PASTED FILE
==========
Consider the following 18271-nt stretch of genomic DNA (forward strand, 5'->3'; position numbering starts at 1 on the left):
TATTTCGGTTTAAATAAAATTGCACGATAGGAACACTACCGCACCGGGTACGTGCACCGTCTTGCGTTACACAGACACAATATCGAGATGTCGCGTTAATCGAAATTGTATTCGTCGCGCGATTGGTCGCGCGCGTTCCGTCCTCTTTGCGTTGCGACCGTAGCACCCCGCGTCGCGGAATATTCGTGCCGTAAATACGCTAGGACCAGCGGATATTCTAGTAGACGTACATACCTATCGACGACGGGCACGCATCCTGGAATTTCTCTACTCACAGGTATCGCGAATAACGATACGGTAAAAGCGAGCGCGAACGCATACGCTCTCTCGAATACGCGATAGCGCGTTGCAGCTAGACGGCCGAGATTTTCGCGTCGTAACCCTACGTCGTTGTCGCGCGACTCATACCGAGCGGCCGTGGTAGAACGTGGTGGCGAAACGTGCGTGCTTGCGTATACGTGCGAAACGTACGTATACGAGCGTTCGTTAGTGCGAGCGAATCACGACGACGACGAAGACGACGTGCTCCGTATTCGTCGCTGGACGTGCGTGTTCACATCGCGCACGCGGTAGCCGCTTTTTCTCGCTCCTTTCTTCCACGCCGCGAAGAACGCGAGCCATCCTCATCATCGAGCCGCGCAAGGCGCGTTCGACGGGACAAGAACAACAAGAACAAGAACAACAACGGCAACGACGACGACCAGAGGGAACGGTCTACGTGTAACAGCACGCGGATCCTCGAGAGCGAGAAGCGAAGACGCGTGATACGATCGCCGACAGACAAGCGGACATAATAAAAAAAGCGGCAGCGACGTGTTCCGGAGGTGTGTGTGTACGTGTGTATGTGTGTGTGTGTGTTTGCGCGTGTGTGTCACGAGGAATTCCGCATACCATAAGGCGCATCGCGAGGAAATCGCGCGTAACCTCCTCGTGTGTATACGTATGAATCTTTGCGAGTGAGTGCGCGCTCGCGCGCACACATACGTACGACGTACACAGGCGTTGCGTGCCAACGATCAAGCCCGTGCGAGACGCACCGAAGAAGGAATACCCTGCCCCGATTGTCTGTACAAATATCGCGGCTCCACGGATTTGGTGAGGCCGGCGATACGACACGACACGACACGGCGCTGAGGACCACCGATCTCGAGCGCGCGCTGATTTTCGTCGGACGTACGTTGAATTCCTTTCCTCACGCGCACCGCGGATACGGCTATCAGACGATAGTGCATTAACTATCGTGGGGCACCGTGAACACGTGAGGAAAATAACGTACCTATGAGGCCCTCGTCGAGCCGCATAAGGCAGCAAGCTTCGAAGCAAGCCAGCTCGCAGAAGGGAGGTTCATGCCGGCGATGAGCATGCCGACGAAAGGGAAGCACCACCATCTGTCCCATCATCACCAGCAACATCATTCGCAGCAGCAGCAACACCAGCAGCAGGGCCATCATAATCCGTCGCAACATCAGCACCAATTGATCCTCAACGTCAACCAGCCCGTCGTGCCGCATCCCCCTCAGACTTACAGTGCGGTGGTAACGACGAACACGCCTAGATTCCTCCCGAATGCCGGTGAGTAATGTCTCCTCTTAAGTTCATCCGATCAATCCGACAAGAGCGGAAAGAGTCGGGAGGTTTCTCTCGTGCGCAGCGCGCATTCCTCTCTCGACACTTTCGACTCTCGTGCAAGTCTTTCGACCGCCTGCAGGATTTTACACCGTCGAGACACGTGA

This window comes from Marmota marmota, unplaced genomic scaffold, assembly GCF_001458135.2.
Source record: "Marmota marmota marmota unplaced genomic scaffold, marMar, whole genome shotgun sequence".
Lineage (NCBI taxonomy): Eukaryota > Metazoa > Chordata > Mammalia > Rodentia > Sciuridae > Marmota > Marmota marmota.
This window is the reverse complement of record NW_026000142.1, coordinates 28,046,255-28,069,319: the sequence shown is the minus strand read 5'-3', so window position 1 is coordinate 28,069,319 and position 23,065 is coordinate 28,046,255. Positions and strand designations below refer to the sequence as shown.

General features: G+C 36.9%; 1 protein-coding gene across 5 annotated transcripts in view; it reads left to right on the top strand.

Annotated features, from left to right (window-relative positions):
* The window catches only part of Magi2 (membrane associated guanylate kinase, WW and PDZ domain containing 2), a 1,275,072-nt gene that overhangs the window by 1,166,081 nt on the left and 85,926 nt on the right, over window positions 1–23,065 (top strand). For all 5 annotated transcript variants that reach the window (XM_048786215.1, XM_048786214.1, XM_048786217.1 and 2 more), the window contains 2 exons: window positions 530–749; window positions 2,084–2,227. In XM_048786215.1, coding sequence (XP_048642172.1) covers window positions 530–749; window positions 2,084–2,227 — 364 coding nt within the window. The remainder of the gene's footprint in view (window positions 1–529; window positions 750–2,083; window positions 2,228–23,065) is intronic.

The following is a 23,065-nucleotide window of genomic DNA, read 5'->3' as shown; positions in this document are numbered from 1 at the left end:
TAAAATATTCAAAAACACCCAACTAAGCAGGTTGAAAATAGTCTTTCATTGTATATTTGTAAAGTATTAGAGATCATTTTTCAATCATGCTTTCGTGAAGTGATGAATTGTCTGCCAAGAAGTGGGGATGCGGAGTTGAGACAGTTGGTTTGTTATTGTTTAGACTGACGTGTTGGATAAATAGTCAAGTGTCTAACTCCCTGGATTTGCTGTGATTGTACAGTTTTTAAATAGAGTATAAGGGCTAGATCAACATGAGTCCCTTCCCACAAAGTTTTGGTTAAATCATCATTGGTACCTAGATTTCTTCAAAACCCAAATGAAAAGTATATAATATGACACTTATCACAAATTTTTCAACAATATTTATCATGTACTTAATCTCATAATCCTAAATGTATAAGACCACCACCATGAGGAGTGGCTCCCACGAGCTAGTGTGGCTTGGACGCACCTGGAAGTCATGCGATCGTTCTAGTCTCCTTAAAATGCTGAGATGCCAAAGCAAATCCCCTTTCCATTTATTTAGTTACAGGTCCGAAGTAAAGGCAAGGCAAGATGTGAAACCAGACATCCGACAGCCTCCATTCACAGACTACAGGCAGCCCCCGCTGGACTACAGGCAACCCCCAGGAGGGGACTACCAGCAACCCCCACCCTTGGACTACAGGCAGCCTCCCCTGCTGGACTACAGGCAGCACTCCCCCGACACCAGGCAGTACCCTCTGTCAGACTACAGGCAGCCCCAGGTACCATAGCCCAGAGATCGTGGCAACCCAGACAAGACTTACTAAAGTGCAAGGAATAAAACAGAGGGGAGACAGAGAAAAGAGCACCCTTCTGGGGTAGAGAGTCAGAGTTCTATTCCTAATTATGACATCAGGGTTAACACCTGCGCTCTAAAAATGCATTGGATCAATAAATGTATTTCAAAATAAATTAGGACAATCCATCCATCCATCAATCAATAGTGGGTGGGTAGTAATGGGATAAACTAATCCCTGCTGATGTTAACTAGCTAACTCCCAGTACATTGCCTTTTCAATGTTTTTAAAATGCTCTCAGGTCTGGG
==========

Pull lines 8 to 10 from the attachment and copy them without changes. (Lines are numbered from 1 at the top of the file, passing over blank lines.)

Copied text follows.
Annotated features, from left to right (window-relative positions):
* The window catches only part of Magi2 (membrane associated guanylate kinase, WW and PDZ domain containing 2), a 1,275,072-nt gene that overhangs the window by 1,166,081 nt on the left and 85,926 nt on the right, over window positions 1–23,065 (top strand). For all 5 annotated transcript variants that reach the window (XM_048786215.1, XM_048786214.1, XM_048786217.1 and 2 more), the window contains 2 exons: window positions 530–749; window positions 2,084–2,227. In XM_048786215.1, coding sequence (XP_048642172.1) covers window positions 530–749; window positions 2,084–2,227 — 364 coding nt within the window. The remainder of the gene's footprint in view (window positions 1–529; window positions 750–2,083; window positions 2,228–23,065) is intronic.

The following is a 23,065-nucleotide window of genomic DNA, read 5'->3' as shown; positions in this document are numbered from 1 at the left end: